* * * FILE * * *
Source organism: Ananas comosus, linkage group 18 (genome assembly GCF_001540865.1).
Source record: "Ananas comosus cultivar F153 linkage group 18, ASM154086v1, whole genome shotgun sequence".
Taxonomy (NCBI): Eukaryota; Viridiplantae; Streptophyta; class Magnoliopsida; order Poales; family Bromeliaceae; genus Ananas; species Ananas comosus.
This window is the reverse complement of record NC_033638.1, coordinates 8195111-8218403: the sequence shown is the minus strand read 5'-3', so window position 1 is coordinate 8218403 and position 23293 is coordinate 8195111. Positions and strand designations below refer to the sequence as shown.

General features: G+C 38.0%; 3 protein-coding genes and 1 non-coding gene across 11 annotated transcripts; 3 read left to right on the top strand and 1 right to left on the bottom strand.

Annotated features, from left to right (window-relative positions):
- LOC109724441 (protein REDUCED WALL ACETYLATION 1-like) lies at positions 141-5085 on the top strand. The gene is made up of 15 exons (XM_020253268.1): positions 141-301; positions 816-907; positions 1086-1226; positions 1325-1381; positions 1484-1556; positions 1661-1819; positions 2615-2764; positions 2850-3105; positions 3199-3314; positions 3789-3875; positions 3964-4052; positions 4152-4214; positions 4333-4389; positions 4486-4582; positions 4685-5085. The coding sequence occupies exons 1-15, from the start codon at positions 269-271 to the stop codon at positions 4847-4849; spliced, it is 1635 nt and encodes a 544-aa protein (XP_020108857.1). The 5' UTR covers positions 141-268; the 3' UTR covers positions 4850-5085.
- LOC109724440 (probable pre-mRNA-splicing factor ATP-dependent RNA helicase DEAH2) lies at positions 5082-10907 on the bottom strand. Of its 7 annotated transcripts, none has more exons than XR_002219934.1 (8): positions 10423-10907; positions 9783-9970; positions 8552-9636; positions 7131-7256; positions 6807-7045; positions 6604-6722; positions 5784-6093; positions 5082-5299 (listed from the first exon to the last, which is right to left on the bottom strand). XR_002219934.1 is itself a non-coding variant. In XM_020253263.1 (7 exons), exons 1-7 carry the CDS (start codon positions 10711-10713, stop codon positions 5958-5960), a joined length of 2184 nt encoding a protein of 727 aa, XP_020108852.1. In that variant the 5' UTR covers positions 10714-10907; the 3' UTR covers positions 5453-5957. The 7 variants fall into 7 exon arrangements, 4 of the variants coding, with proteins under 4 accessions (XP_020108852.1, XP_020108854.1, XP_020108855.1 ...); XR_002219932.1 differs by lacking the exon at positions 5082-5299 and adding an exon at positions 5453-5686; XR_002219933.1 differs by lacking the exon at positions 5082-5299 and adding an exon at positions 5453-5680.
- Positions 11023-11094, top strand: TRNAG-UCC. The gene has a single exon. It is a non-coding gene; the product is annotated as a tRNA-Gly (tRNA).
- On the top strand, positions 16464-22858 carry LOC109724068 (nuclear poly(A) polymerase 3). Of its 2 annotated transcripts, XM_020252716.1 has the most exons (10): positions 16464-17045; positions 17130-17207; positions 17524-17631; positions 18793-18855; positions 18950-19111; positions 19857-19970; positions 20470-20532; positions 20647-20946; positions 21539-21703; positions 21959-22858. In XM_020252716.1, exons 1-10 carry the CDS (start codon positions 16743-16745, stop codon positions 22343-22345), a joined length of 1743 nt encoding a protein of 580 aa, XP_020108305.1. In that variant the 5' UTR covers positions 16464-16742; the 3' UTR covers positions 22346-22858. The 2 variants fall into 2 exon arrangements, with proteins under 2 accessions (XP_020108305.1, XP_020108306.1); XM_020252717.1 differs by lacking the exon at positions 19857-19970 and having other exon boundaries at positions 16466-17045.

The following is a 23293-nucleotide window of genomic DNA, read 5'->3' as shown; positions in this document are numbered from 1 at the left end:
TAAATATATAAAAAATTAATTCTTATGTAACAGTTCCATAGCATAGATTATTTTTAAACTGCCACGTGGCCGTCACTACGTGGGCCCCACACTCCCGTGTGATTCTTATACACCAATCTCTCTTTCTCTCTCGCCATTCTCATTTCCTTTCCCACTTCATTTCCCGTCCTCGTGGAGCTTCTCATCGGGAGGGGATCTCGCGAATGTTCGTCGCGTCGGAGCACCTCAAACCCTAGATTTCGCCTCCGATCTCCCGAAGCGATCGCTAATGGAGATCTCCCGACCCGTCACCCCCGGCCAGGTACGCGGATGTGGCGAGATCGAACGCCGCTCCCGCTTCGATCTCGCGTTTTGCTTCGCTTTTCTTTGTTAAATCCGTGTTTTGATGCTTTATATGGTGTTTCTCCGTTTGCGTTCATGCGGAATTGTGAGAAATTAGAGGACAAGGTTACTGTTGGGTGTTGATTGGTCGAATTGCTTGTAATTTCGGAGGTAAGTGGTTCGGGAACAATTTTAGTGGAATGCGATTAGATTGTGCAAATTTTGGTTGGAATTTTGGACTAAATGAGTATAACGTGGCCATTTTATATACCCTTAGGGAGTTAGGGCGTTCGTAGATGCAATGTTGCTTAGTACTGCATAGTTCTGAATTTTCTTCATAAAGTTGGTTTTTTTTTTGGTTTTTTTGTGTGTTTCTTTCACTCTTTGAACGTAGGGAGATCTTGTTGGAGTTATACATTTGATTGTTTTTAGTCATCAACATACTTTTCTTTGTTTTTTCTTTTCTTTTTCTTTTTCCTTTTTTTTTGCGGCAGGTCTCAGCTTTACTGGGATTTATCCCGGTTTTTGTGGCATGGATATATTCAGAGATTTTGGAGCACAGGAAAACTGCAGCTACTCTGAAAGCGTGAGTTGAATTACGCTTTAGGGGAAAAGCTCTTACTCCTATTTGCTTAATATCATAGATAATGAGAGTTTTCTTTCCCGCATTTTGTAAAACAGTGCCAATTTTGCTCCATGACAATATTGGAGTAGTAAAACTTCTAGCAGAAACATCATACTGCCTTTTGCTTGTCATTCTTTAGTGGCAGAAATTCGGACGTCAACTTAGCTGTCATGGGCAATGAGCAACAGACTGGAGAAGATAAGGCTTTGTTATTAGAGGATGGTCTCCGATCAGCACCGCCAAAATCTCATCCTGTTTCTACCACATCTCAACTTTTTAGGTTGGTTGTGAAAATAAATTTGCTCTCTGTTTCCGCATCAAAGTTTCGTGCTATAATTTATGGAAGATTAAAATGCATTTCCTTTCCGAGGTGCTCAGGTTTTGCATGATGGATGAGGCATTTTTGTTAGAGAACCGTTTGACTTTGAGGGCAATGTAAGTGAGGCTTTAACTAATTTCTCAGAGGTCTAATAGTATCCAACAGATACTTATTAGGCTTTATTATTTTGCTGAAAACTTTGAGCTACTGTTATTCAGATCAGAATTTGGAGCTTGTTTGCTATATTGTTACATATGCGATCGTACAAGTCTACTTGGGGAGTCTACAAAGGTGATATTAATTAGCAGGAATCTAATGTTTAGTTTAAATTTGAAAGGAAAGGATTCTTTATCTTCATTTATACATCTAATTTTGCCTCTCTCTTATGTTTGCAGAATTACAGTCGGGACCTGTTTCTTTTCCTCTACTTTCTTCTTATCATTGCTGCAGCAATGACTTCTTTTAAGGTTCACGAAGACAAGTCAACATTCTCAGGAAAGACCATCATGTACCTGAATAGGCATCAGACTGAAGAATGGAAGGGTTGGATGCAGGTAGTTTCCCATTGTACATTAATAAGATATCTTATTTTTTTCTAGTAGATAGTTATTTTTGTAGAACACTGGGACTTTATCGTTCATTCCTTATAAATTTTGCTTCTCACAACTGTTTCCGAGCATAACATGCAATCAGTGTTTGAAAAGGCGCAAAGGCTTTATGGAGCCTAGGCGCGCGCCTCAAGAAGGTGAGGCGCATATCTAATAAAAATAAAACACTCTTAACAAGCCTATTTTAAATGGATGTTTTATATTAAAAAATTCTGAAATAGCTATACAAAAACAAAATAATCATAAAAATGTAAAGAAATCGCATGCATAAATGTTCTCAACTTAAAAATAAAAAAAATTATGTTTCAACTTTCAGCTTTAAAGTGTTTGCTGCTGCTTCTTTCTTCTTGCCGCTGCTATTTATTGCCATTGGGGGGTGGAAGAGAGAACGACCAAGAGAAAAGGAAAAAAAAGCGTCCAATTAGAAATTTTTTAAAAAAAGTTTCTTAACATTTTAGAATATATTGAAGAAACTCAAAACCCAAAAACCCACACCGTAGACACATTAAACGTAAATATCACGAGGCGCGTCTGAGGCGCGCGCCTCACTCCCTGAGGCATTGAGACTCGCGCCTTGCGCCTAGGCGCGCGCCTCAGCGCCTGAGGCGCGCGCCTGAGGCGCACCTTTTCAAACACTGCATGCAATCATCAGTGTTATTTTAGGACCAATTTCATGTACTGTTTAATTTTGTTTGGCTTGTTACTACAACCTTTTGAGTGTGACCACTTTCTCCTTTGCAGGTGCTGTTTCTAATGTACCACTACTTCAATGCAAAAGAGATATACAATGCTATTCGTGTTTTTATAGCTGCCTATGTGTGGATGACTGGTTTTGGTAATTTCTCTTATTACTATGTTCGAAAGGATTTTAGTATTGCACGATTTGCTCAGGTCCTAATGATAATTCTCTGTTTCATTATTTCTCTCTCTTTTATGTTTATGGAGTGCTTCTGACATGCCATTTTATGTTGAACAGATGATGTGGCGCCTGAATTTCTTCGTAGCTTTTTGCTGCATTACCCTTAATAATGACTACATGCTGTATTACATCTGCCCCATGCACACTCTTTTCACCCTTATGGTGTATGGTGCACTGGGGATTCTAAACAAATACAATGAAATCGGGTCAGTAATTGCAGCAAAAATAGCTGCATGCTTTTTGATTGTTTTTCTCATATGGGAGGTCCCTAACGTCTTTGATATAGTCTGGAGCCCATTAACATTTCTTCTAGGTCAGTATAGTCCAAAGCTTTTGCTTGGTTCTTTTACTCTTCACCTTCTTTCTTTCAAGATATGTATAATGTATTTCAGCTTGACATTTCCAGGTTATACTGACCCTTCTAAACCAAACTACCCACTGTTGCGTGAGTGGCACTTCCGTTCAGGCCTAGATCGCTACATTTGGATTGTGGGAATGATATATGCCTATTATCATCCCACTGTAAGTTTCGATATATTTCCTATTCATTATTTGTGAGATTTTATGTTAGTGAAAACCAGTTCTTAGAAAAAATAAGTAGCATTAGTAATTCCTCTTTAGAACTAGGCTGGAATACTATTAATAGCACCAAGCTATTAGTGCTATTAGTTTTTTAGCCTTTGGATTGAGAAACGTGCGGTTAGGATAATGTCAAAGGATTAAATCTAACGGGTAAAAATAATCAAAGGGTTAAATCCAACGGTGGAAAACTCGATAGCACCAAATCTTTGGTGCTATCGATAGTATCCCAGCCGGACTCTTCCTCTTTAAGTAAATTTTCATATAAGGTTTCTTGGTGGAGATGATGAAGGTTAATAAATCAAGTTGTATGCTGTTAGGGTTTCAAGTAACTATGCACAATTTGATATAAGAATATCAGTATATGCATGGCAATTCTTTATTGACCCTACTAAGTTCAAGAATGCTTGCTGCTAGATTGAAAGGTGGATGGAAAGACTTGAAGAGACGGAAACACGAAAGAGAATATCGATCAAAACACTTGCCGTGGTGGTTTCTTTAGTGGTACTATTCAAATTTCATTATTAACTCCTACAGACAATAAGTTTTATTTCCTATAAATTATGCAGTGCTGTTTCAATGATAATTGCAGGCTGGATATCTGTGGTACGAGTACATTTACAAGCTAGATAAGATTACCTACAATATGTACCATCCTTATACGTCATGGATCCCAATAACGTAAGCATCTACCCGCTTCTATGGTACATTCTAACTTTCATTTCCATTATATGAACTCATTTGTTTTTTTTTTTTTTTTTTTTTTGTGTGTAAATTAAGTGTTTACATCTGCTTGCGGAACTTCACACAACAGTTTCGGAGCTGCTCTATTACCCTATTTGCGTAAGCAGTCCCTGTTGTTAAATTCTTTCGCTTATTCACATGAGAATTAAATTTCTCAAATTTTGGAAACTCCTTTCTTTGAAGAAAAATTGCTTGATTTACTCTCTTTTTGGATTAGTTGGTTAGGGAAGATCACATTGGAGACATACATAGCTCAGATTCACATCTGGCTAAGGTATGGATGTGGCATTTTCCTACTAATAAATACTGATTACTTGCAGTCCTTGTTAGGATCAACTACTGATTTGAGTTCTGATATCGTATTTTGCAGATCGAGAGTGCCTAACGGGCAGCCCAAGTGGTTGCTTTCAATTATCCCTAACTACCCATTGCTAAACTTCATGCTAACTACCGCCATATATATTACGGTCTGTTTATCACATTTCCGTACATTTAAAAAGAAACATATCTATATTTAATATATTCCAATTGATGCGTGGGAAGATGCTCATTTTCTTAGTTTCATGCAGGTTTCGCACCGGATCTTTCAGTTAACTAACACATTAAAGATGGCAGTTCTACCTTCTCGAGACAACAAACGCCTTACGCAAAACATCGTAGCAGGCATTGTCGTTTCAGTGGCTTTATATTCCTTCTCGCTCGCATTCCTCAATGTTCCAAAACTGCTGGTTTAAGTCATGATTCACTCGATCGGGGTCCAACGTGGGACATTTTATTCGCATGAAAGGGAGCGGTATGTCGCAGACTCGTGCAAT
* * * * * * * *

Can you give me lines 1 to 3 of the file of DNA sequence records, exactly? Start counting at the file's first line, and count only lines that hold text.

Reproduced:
Source organism: Ananas comosus, linkage group 18 (genome assembly GCF_001540865.1).
Source record: "Ananas comosus cultivar F153 linkage group 18, ASM154086v1, whole genome shotgun sequence".
Taxonomy (NCBI): Eukaryota; Viridiplantae; Streptophyta; class Magnoliopsida; order Poales; family Bromeliaceae; genus Ananas; species Ananas comosus.